Sun Mote Copse Take Yourself Home part.II
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#1
All Welcome 

SETTING: At the border of Firebirds
Weather: Overcast
cool
Midday
TERRITORY: Firebirds

TAGS: @Cenric @Niamh
Second part to this thread!

The pale boy skips along the inner territory giggling and hopping among the leaves and bugs while Cenric trails behind him a few paces. Primrose has led them both to the heavily marked borders, outside the home of the chattering, firey birds. He had urged the brown coat to follow him inwards, but the male had been against it, saying something about courtesy that the boy didn't fully understand.

"Just you wait, King Cenric! My family is going to love you, just you see. We can all be friends and live happily as neighbors~" he vocalizes gleefully before letting out a flowery howl that waves much like a song instead of just a normal yell.
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#2
The boy led Cenric to his home with ease (much to his surprise). It’s a forest of few trees, much different from the dense woods the Kingslend wolves resided in. Sunlight had no trouble piercing through the thin canopy. Their borders were heavily marked. Territorial folk, he thought. He was surprised Primrose suggested crossing it. Of course Cenric declined. He couldn’t afford to rustle anyone’s feathers.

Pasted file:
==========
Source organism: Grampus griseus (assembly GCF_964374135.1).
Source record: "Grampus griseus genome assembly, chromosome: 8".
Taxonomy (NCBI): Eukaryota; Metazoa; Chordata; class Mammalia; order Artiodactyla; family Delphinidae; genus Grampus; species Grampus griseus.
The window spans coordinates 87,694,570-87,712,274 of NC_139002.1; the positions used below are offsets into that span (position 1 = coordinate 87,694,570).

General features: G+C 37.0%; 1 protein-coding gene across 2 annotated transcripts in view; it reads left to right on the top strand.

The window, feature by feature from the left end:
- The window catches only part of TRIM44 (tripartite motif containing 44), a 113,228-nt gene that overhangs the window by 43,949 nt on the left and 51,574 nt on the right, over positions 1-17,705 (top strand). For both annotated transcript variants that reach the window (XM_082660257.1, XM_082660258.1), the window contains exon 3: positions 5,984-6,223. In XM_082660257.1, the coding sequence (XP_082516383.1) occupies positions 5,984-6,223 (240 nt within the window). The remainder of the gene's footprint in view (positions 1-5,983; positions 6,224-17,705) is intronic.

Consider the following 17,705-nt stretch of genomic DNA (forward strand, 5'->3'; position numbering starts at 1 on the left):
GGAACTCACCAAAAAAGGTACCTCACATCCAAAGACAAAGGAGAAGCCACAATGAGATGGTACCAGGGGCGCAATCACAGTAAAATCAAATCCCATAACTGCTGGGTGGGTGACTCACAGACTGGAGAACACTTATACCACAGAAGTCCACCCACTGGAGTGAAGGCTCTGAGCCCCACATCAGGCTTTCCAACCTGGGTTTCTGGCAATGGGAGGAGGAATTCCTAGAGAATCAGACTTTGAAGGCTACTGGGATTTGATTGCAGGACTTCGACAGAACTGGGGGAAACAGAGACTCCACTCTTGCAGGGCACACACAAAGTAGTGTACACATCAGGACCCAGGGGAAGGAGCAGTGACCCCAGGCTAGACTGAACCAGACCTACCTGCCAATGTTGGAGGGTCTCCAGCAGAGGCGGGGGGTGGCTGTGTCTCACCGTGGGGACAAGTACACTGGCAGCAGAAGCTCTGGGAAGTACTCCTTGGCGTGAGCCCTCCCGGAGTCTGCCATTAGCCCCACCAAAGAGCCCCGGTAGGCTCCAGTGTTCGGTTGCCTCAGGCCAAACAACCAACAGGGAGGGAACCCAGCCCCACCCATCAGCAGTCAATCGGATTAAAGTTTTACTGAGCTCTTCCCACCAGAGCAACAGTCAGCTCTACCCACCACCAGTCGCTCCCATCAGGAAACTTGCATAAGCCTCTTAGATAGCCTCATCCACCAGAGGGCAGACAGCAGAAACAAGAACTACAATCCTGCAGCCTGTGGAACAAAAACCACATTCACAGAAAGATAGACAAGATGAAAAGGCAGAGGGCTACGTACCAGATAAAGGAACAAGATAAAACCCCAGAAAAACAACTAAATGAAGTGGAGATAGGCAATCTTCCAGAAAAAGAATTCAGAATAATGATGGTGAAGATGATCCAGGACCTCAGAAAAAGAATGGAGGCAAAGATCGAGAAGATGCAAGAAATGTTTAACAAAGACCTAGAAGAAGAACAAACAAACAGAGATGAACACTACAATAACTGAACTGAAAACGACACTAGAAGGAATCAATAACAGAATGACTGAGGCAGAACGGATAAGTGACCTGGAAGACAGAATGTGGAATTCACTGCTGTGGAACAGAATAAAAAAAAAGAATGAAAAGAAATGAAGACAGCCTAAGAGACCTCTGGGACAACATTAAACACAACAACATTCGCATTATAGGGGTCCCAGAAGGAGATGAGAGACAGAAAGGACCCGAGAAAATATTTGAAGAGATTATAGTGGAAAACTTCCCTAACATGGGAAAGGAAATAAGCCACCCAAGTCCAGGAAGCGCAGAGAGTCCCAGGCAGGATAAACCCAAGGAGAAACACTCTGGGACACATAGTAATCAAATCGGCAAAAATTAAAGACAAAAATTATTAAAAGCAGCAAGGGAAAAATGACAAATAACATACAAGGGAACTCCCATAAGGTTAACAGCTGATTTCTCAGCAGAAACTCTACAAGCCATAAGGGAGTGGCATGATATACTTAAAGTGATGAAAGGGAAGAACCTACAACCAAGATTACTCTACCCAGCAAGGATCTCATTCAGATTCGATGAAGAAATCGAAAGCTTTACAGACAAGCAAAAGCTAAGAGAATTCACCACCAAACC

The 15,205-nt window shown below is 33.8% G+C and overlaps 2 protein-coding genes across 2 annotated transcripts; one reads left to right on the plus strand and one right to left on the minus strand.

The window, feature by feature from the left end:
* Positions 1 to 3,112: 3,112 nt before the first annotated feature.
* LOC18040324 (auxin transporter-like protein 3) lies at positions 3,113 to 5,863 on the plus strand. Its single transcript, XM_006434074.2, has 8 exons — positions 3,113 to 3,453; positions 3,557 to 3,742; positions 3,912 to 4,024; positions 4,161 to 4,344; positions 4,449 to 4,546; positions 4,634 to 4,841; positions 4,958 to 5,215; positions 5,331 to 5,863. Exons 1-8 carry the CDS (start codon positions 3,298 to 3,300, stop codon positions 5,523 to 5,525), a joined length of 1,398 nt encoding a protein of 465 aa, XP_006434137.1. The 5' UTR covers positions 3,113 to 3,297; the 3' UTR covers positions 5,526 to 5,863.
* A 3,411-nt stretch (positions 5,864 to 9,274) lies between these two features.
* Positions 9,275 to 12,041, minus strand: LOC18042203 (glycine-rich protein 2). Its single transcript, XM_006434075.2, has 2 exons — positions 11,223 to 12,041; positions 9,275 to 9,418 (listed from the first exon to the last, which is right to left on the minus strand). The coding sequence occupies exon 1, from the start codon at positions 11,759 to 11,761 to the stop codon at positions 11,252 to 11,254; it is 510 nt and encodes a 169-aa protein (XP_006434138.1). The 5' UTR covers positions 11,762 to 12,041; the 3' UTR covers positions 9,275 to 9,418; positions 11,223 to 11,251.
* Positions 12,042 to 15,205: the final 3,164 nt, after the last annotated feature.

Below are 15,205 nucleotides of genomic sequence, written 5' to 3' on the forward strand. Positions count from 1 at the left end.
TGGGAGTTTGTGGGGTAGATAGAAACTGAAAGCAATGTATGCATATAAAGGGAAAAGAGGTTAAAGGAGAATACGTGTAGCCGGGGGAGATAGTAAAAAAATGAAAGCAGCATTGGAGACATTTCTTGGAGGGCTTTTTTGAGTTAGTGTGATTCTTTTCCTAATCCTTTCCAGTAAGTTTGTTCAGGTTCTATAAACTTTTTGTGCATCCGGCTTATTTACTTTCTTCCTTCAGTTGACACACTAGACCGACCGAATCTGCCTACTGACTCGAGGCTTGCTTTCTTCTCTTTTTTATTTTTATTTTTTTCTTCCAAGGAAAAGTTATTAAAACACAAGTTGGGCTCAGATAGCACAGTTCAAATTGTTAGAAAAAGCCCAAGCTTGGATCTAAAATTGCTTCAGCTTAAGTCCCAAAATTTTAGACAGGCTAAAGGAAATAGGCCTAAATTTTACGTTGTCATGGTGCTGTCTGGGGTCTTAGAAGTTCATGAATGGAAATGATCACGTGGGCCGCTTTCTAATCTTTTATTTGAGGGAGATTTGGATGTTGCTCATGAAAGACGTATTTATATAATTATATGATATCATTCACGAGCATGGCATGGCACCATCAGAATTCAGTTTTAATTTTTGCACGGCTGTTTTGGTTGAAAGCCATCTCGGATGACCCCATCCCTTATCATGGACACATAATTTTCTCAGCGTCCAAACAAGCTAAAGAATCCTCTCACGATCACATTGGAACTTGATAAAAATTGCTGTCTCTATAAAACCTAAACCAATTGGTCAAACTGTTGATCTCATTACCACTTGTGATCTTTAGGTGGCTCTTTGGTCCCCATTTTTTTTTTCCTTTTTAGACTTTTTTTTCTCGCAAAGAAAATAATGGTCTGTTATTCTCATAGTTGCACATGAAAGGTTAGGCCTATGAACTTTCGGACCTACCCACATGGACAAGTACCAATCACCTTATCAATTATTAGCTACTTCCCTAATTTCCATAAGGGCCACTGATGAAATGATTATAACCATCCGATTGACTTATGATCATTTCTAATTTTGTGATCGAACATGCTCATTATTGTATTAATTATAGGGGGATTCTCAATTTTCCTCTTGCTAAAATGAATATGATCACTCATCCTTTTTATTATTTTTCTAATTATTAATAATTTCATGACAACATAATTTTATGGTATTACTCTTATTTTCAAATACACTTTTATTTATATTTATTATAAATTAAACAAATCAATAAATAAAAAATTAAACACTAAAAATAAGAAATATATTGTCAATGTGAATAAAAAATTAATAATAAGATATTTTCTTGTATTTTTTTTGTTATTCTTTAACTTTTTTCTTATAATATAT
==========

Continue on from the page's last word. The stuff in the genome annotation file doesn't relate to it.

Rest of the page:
The King sat silently as the boy howled for his family, and only spoke once he was finished. I hope you’re right, Primrose. His family had already agitated this group. It was his job to clean their mess.
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"That boy," She hummed to herself tunelessly, a proud smile softening her features. She chuckled, having noted the slight but intentional waver of vibrato in her son's panflute howl, impressed with how he endeavoured- and succeeded- in making just about everything he did so beautiful. She was certain it wasn't simply her natural bias leading her to believe such things- though she did have a tendency to believe that her children (from this year, at least) could do no wrong. 

However, she might rescind that thought as she found herself staring through the trees to take note of the stranger who strode alongside her peach lovebird of a son. While the male bore the scent of the other Kingslend wolves, she was relieved to note that she did not recognize him as being one of the ones she'd met in the Grove- as they had all failed to impress her. Save for the lad with the beige ruff, but his attitude had been enough to sour any attraction she'd temporarily felt for him. This male had a demure look to his gaze, which- unlike several of his packmates- wasn't the same, fiery hue of poppy red- but instead a sagacious orange.